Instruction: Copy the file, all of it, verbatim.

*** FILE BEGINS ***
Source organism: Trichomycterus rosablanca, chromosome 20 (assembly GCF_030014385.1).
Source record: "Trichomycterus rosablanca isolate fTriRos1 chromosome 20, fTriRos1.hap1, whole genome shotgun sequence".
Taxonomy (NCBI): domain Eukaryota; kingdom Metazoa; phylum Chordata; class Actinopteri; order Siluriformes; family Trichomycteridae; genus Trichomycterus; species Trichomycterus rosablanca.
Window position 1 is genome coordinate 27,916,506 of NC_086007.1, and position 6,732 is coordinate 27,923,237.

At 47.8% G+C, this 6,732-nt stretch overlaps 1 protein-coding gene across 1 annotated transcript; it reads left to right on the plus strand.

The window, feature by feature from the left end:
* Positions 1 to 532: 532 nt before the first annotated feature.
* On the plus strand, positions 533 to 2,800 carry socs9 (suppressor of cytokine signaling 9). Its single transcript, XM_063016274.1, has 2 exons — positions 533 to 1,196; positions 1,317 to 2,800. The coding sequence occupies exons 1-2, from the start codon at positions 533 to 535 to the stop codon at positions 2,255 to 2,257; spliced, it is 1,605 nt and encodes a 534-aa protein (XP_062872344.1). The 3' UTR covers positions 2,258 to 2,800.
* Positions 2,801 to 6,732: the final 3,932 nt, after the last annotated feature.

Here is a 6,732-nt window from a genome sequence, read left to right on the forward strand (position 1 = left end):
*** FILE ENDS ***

Source organism: Trichomycterus rosablanca, chromosome 20 (assembly GCF_030014385.1).
Source record: "Trichomycterus rosablanca isolate fTriRos1 chromosome 20, fTriRos1.hap1, whole genome shotgun sequence".
Taxonomy (NCBI): domain Eukaryota; kingdom Metazoa; phylum Chordata; class Actinopteri; order Siluriformes; family Trichomycteridae; genus Trichomycterus; species Trichomycterus rosablanca.
Window position 1 is genome coordinate 27,916,506 of NC_086007.1, and position 6,732 is coordinate 27,923,237.

At 47.8% G+C, this 6,732-nt stretch overlaps 1 protein-coding gene across 1 annotated transcript; it reads left to right on the plus strand.

The window, feature by feature from the left end:
* Positions 1 to 532: 532 nt before the first annotated feature.
* On the plus strand, positions 533 to 2,800 carry socs9 (suppressor of cytokine signaling 9). Its single transcript, XM_063016274.1, has 2 exons — positions 533 to 1,196; positions 1,317 to 2,800. The coding sequence occupies exons 1-2, from the start codon at positions 533 to 535 to the stop codon at positions 2,255 to 2,257; spliced, it is 1,605 nt and encodes a 534-aa protein (XP_062872344.1). The 3' UTR covers positions 2,258 to 2,800.
* Positions 2,801 to 6,732: the final 3,932 nt, after the last annotated feature.

Here is a 6,732-nt window from a genome sequence, read left to right on the forward strand (position 1 = left end):